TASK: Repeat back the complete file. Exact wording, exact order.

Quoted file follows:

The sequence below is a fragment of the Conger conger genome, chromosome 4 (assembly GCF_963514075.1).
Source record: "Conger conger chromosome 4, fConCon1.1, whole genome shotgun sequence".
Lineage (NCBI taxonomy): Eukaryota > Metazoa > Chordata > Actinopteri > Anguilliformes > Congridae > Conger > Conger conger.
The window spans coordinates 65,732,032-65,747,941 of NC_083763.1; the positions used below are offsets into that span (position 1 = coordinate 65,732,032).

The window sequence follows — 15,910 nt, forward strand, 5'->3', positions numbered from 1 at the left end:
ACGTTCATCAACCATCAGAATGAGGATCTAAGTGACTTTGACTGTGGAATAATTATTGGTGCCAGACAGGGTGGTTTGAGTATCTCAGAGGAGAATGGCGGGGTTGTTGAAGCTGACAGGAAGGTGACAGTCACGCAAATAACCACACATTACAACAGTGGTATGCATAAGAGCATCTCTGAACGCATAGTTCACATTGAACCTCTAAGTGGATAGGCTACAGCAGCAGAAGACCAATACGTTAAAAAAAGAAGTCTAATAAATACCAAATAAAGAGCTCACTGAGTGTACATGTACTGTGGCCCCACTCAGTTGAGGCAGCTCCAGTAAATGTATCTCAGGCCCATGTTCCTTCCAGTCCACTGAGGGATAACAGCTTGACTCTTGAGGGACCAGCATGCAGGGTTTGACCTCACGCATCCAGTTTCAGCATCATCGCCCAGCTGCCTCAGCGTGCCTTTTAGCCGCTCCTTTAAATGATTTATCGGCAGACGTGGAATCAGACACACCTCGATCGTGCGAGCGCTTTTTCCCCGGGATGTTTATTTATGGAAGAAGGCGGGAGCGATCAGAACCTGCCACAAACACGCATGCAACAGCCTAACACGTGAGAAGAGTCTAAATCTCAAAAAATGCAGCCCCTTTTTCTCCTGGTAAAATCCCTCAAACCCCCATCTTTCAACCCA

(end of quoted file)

The sequence below is a fragment of the Conger conger genome, chromosome 4 (assembly GCF_963514075.1).
Source record: "Conger conger chromosome 4, fConCon1.1, whole genome shotgun sequence".
Lineage (NCBI taxonomy): Eukaryota > Metazoa > Chordata > Actinopteri > Anguilliformes > Congridae > Conger > Conger conger.
The window spans coordinates 65,732,032-65,747,941 of NC_083763.1; the positions used below are offsets into that span (position 1 = coordinate 65,732,032).

The window sequence follows — 15,910 nt, forward strand, 5'->3', positions numbered from 1 at the left end:
ACGTTCATCAACCATCAGAATGAGGATCTAAGTGACTTTGACTGTGGAATAATTATTGGTGCCAGACAGGGTGGTTTGAGTATCTCAGAGGAGAATGGCGGGGTTGTTGAAGCTGACAGGAAGGTGACAGTCACGCAAATAACCACACATTACAACAGTGGTATGCATAAGAGCATCTCTGAACGCATAGTTCACATTGAACCTCTAAGTGGATAGGCTACAGCAGCAGAAGACCAATACGTTAAAAAAAGAAGTCTAATAAATACCAAATAAAGAGCTCACTGAGTGTACATGTACTGTGGCCCCACTCAGTTGAGGCAGCTCCAGTAAATGTATCTCAGGCCCATGTTCCTTCCAGTCCACTGAGGGATAACAGCTTGACTCTTGAGGGACCAGCATGCAGGGTTTGACCTCACGCATCCAGTTTCAGCATCATCGCCCAGCTGCCTCAGCGTGCCTTTTAGCCGCTCCTTTAAATGATTTATCGGCAGACGTGGAATCAGACACACCTCGATCGTGCGAGCGCTTTTTCCCCGGGATGTTTATTTATGGAAGAAGGCGGGAGCGATCAGAACCTGCCACAAACACGCATGCAACAGCCTAACACGTGAGAAGAGTCTAAATCTCAAAAAATGCAGCCCCTTTTTCTCCTGGTAAAATCCCTCAAACCCCCATCTTTCAACCCA